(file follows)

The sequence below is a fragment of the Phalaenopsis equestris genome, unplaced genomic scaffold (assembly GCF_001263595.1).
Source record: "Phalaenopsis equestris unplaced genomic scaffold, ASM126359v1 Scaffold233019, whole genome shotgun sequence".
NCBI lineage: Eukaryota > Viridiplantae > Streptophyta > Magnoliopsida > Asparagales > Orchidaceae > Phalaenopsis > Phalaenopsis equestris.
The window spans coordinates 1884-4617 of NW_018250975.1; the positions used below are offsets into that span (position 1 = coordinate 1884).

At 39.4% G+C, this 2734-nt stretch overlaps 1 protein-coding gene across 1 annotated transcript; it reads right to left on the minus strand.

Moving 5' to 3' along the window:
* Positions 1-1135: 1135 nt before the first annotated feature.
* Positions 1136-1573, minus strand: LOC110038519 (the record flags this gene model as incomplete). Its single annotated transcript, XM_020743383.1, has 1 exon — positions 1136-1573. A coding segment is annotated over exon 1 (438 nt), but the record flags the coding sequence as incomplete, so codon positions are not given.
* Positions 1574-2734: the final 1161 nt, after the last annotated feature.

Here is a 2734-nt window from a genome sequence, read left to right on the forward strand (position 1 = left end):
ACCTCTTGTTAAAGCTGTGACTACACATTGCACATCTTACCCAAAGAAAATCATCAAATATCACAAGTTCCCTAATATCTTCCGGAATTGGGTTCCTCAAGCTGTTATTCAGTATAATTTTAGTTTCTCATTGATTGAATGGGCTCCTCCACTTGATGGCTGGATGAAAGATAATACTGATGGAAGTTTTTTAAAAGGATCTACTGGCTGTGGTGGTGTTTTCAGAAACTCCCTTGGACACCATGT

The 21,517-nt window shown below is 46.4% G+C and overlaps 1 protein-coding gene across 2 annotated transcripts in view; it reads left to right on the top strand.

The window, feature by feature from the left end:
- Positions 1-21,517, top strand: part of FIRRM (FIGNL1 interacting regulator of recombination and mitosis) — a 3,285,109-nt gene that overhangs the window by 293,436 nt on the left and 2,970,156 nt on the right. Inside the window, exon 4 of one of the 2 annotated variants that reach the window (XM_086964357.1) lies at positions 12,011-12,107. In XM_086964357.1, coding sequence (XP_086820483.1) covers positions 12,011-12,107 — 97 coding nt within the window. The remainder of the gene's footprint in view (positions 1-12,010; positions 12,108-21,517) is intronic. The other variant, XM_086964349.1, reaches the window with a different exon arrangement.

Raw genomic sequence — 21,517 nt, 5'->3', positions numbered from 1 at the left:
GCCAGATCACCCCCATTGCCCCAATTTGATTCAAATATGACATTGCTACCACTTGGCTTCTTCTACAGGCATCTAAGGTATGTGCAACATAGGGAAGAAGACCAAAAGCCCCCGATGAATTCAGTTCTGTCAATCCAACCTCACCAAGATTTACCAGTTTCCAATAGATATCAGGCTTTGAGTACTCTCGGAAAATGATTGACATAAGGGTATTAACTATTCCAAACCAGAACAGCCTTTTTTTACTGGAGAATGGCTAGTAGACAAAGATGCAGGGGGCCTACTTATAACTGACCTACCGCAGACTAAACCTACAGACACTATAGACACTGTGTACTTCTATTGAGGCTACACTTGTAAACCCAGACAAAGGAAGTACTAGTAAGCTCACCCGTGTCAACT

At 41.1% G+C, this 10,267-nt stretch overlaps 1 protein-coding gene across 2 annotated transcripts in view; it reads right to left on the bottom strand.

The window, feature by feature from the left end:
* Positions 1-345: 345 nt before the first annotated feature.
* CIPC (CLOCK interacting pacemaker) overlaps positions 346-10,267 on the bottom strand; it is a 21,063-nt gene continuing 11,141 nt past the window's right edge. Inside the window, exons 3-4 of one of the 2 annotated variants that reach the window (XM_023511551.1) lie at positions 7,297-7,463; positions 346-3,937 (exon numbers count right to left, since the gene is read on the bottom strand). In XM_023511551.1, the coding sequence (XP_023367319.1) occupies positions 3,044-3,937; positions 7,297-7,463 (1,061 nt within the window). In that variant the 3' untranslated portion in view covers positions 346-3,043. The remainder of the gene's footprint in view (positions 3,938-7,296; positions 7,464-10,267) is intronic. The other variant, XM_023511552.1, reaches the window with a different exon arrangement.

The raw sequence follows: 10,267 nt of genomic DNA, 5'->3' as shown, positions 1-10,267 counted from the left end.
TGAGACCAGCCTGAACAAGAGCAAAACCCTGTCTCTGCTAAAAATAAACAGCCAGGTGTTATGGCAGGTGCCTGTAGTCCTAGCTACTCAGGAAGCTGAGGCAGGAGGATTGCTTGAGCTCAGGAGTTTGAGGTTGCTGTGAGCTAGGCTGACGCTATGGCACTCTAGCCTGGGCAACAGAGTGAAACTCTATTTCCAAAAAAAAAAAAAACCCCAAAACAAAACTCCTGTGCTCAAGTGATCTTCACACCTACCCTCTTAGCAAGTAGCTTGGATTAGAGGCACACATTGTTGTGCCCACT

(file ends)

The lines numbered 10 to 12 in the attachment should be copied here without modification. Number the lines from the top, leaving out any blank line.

Here is a 2734-nt window from a genome sequence, read left to right on the forward strand (position 1 = left end):
ACCTCTTGTTAAAGCTGTGACTACACATTGCACATCTTACCCAAAGAAAATCATCAAATATCACAAGTTCCCTAATATCTTCCGGAATTGGGTTCCTCAAGCTGTTATTCAGTATAATTTTAGTTTCTCATTGATTGAATGGGCTCCTCCACTTGATGGCTGGATGAAAGATAATACTGATGGAAGTTTTTTAAAAGGATCTACTGGCTGTGGTGGTGTTTTCAGAAACTCCCTTGGACACCATGT

The 21,517-nt window shown below is 46.4% G+C and overlaps 1 protein-coding gene across 2 annotated transcripts in view; it reads left to right on the top strand.